Oh yea, ECManGen won't open your manifest file if you pass it as an argument, so forget about cute VS integration. Just Google ecmangen and go rate up the bugs on Connect :).

Going Managed

OK, so you're not living in the last century and use decent tools -- how does this map to C#? First off, you create an EventProvider with the right Guid (the one from your manifest). Then you create an EventDescriptor for each event, matching up all the little parameters (the MSDN docs for EventDescriptor have more details). Finally, you can call WriteEvent, passing the EventDescriptor *by ref* for some reason (no, I can't figure out why).

Oh yea, and you have to hookup that Win32 resource to your C# project, so if you needed another resource (like another app manifest?), you'll have to go deal with merging them and all that hassle. And, don't forget to make sure the parameters you pass into the object[] array of WriteEvent line up with what your manifest has. And also, the .NET API won't even handle the Boolean->BOOL (4 byte) silliness for you. 

In summary, it's a lot of boring, error-prone work, and you'll have to repeat it every time you edit your manifest. Yuck. Maybe it's just easier to use the old event log stuff and forget about all this fancy ETW stuff.

However, the ETW features are pretty cool. As is ecmangen (well, for the most part). I couldn't tear myself away from the promises the new ETW stuff offered, so I sat down and wrote a hack tool to do everything for me. The goal is to have an XML file, then convert it right into a DLL I can use.

ecmanaged does exactly this. Sorta. It doesn't deal with complicated scenarios or performance counters, but handles straightforward event logging with templates in an easy and type-safe fashion.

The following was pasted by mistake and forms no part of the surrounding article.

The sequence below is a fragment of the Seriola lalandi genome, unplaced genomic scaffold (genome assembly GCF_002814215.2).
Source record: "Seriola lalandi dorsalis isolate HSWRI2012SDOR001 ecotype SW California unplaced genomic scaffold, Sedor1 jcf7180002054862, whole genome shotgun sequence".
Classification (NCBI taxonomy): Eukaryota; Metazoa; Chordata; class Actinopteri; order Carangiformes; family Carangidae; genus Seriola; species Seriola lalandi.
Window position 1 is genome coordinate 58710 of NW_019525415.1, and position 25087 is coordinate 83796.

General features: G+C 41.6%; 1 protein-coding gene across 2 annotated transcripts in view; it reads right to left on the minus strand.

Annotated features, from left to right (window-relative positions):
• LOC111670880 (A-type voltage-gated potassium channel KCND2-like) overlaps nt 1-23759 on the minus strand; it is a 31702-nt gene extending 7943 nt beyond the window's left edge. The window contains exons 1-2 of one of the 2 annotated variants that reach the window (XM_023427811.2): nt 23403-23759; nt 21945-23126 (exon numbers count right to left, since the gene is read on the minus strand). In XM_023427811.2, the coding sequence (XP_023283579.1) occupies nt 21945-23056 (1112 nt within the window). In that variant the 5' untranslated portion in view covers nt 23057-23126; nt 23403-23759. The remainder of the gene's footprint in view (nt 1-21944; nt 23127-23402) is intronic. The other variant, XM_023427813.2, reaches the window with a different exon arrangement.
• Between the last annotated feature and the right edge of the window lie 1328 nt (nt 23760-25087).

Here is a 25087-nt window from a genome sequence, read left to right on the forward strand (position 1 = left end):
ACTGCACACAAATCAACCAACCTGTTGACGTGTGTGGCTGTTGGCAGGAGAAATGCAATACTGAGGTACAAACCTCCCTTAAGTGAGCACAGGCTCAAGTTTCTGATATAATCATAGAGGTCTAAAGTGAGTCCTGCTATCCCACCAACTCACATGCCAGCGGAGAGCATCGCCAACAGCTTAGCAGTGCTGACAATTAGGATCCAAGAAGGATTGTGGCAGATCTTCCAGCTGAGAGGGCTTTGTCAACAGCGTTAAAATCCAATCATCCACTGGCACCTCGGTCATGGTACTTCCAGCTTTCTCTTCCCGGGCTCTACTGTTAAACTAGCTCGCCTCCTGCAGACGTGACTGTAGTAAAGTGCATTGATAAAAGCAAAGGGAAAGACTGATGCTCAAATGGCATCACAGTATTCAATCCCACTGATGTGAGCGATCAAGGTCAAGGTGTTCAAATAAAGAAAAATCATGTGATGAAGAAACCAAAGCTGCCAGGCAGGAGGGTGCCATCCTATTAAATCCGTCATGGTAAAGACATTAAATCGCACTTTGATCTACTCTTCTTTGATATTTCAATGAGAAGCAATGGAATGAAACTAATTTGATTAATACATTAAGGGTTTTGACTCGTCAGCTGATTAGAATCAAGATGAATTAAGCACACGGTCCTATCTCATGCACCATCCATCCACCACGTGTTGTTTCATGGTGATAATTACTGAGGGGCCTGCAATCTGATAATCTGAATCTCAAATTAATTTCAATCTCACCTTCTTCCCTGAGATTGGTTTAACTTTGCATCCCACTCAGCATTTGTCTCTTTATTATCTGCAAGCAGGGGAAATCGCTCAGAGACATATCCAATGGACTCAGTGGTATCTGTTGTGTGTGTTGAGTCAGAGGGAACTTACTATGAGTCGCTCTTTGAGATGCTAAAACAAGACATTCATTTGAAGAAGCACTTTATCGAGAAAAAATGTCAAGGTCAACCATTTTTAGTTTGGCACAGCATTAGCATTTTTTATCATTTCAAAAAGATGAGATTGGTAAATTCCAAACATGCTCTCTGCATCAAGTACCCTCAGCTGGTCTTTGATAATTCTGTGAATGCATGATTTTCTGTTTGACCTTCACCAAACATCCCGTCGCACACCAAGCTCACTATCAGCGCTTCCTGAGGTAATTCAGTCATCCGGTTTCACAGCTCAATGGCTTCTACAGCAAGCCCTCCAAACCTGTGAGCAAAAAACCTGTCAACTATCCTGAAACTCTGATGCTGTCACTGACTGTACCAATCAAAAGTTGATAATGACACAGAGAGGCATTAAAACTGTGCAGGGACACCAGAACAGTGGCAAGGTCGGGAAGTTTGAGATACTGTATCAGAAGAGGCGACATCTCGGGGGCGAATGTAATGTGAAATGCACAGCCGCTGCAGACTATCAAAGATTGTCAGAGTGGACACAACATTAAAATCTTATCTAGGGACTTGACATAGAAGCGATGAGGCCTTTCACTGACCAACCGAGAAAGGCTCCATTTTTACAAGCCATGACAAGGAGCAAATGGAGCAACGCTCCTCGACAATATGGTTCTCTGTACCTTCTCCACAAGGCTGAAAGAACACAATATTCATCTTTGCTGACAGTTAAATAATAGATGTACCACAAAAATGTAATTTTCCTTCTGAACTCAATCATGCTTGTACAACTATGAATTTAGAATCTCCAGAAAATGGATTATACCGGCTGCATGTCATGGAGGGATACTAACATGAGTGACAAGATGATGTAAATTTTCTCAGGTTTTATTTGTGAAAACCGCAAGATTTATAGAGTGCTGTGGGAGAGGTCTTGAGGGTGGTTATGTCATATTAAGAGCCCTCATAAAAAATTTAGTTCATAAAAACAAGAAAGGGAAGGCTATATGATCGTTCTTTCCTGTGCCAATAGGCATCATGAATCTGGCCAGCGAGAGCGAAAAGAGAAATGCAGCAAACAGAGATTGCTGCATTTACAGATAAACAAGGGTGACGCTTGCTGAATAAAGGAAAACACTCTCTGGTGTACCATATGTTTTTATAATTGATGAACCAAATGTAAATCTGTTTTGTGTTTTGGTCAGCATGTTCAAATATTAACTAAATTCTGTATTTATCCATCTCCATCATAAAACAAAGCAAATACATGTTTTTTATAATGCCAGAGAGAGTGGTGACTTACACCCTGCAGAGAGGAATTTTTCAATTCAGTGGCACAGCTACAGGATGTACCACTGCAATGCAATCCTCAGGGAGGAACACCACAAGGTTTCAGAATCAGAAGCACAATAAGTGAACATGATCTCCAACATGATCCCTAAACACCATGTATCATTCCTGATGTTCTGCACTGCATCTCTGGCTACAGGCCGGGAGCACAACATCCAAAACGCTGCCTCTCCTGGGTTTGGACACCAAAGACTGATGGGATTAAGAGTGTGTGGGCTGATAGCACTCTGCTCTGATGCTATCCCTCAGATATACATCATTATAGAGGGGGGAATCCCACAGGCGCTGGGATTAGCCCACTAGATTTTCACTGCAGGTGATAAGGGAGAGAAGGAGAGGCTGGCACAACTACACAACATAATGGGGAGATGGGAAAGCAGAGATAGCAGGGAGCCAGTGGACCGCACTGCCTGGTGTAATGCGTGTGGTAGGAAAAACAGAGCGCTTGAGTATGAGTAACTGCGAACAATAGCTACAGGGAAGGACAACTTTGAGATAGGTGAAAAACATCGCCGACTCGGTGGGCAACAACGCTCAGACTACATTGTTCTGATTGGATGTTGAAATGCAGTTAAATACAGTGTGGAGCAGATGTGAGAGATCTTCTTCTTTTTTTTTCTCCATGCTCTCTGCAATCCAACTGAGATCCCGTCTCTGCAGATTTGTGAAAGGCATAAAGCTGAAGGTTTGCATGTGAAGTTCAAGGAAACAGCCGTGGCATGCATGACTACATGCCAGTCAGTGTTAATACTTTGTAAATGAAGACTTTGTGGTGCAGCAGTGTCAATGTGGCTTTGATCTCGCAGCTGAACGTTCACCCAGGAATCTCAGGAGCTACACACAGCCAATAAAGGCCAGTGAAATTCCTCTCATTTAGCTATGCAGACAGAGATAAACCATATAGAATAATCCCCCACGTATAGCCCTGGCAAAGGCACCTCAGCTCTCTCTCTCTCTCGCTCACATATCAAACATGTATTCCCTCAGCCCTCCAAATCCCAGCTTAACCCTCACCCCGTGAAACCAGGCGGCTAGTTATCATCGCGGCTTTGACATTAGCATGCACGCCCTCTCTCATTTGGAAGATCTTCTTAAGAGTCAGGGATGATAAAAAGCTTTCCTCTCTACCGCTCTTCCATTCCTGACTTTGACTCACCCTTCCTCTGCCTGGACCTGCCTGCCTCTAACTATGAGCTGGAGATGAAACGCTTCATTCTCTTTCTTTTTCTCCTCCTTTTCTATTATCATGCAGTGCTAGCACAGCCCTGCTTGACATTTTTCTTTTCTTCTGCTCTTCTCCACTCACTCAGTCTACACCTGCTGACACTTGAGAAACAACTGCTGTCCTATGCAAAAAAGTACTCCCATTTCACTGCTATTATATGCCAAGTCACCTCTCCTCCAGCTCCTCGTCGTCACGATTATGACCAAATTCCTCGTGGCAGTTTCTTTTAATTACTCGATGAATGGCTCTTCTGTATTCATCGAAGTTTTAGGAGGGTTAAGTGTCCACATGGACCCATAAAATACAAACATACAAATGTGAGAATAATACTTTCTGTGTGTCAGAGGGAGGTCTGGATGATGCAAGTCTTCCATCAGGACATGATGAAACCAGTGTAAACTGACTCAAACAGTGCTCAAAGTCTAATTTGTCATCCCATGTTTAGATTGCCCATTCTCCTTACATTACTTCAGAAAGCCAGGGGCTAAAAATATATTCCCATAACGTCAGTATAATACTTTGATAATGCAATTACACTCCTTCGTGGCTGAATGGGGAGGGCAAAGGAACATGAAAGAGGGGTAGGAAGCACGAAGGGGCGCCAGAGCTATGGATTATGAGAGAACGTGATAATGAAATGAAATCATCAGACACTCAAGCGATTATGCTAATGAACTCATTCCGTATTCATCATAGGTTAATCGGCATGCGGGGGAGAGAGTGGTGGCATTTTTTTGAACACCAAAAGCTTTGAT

Using ecmanaged

Usage: ecmanaged ecgen <manifest> /out:<target assembly> /namespace:<target namespace> /class:<target class>
Usage: ecmanaged msglocate <manifest> <messageFileName>
Usage: ecmanaged install <manifest> <targetManifest> <messageFileName>
Usage: ecmanaged uninstall <targetManifest>

Call ecgen with a manifest, and it'll go build an assembly with the wrappers for calling your provider events. It'll stick the Win32 resource on the assembly too, so it's ready to be used.

Call msglocate with the manifest and the message binary file, and it'll go fix the manifest to point to the right place.

Call install, and it'll copy the manifest to another location, fix the msg location, and call wevtutil on it. It copies because I'm assuming your original manifest is under source control, and hence shouldn't be fixed up.

Uninstall just calls wevutil uninstall-manifest.

Yey! Now you can just make a batch file to call this on your manifest and run it every time you change your manifest. What I do is stick this in a folder in my project called "Eventing". I check the resulting binary into source control (just like a 3rd party DLL). The downside is making sure you always update the DLL if you modify the manifest. I'm sure somehow msbuild can come to the rescue (and autoupdate when the manifest changes, so Intellisense keeps working), but this works for me.

I welcome all comments/questions/insults, but please, no death threats. Download: ecmanaged.exe (45 KB)

P.S. No, I don't hate Windows or the devs on it, although I hate unmanaged code (it IS 2008, innit?). Perhaps I'm just annoyed I have to make a Saving Throw versus Hang every time I click Send in Outlook 2007 (yes, patched up, even with Vista SP1... which made it worse). But I still think this whole ETW toolchain is terribly unpolished.

Thursday, February 28, 2008 9:12:25 PM UTC  #    Comments [1]  |  Trackback

Thursday, February 28, 2008 10:13:18 PM UTC
I definitely agree with you that ETW + Managed code is *really* ugly, but the devs in VS and Windows are definitely aware that people are wanting to use ETW with managed code more; it's on their radar :)